Judge Denies Two More Samsung Pre-Trial Proposals, Uses Apple Patent Wording As A Definition



A mere ten days before the scheduled patent infringement trial between Samsung and Apple, US District Judge Lucky Koh rejected two more proposals from Samsung, maker of Android enabled smartphones. Judge Koh entered a supplemental claim construction order in which two disputed terms are now defined. Unfortunately for Samsung, who initially requested the order, the definition decision favors Apple, using the Cupertino-based tech company’s definition in the dispute.

Judge Koh Rejects Bid For Secrecy In Apple Samsung Patent Case


Could this be a result of patent infringement?
Too many secrets?

US District Court Judge Lucy Koh rejected requests today from both Apple and Samsung regarding the parties’ proposal to keep portions of key legal documents out of the public eye during their upcoming patent case in California this month.

If you’ve been following all the current pre-trial back and forth between Apple and Samsung in the Apple Inc v. Samsung Electronics Co Ltd et al, 11-1846 case, in which Apple has claimed Samsung is infringing on several patents, Samsung has counterclaimed similar infringement arguments, and Apple’s request for a temporary sales ban on the Samsung Nexus Phone has been accepted and enforced by the court.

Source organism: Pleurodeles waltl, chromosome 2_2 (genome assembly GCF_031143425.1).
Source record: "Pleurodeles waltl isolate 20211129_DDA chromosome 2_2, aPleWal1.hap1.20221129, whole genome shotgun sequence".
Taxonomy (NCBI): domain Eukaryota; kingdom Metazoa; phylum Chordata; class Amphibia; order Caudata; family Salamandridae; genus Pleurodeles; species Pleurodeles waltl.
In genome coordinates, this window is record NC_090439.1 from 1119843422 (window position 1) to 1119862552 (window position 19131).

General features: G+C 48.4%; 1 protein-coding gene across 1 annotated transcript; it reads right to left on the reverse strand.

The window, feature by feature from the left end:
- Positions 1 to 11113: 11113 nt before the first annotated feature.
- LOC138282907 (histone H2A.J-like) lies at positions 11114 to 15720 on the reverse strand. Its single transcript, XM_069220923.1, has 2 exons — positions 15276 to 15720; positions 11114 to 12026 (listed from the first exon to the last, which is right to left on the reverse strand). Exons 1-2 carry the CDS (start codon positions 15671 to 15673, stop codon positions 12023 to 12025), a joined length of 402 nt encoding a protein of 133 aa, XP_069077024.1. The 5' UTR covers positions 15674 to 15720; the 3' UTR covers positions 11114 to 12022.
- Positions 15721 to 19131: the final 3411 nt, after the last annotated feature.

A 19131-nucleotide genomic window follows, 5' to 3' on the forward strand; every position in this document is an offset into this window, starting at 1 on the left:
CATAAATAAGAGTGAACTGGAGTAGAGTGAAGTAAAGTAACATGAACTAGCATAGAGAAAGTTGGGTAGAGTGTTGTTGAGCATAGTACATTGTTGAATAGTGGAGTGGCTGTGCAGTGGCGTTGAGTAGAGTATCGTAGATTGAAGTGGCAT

You’ll also know that Judge Koh has been steadily, one might say doggedly, dealing with both parties, trying to keep the case as relevant, simple, and direct as possible.

Apple In A Strong Legal Position, Samsung Continues Defensive Tactics


We do not agree. Neither do we.
Less is, apparently, more.

In the continuing saga of Apple and Samsung in the copyright infringement trial in California recently, it seems as if Apple has a much stronger position than many people might believe. This isn’t a case of Apple stifling innovation, but rather of Samsung knowing very well that it has a weak case in both the claims it is defending against as well as the claims it has brought to court itself.